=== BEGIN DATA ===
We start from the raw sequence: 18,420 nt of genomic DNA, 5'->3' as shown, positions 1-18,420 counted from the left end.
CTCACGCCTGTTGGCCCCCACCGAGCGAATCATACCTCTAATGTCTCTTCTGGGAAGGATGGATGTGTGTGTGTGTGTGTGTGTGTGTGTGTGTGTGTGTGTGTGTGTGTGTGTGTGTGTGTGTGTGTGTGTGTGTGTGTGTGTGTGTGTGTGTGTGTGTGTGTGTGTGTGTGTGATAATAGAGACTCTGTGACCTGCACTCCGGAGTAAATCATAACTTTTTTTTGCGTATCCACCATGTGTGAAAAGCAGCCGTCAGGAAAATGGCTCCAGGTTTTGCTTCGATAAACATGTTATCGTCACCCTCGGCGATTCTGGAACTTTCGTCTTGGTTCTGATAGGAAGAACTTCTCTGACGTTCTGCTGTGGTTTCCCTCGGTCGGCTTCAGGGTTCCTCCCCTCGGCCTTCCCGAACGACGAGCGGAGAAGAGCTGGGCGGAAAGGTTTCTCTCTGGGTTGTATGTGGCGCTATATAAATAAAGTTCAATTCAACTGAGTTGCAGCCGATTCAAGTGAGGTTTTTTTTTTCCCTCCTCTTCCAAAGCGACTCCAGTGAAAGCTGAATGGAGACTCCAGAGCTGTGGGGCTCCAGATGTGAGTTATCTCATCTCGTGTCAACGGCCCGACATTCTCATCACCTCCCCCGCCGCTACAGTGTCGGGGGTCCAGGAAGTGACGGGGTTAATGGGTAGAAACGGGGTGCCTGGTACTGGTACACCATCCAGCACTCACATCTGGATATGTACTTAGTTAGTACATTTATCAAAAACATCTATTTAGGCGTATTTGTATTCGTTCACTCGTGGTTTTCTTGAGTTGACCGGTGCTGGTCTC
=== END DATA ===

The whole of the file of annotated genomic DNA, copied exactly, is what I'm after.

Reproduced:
We start from the raw sequence: 18,420 nt of genomic DNA, 5'->3' as shown, positions 1-18,420 counted from the left end.
CTCACGCCTGTTGGCCCCCACCGAGCGAATCATACCTCTAATGTCTCTTCTGGGAAGGATGGATGTGTGTGTGTGTGTGTGTGTGTGTGTGTGTGTGTGTGTGTGTGTGTGTGTGTGTGTGTGTGTGTGTGTGTGTGTGTGTGTGTGTGTGTGTGTGTGTGTGTGTGTGTGTGTGATAATAGAGACTCTGTGACCTGCACTCCGGAGTAAATCATAACTTTTTTTTGCGTATCCACCATGTGTGAAAAGCAGCCGTCAGGAAAATGGCTCCAGGTTTTGCTTCGATAAACATGTTATCGTCACCCTCGGCGATTCTGGAACTTTCGTCTTGGTTCTGATAGGAAGAACTTCTCTGACGTTCTGCTGTGGTTTCCCTCGGTCGGCTTCAGGGTTCCTCCCCTCGGCCTTCCCGAACGACGAGCGGAGAAGAGCTGGGCGGAAAGGTTTCTCTCTGGGTTGTATGTGGCGCTATATAAATAAAGTTCAATTCAACTGAGTTGCAGCCGATTCAAGTGAGGTTTTTTTTTTCCCTCCTCTTCCAAAGCGACTCCAGTGAAAGCTGAATGGAGACTCCAGAGCTGTGGGGCTCCAGATGTGAGTTATCTCATCTCGTGTCAACGGCCCGACATTCTCATCACCTCCCCCGCCGCTACAGTGTCGGGGGTCCAGGAAGTGACGGGGTTAATGGGTAGAAACGGGGTGCCTGGTACTGGTACACCATCCAGCACTCACATCTGGATATGTACTTAGTTAGTACATTTATCAAAAACATCTATTTAGGCGTATTTGTATTCGTTCACTCGTGGTTTTCTTGAGTTGACCGGTGCTGGTCTC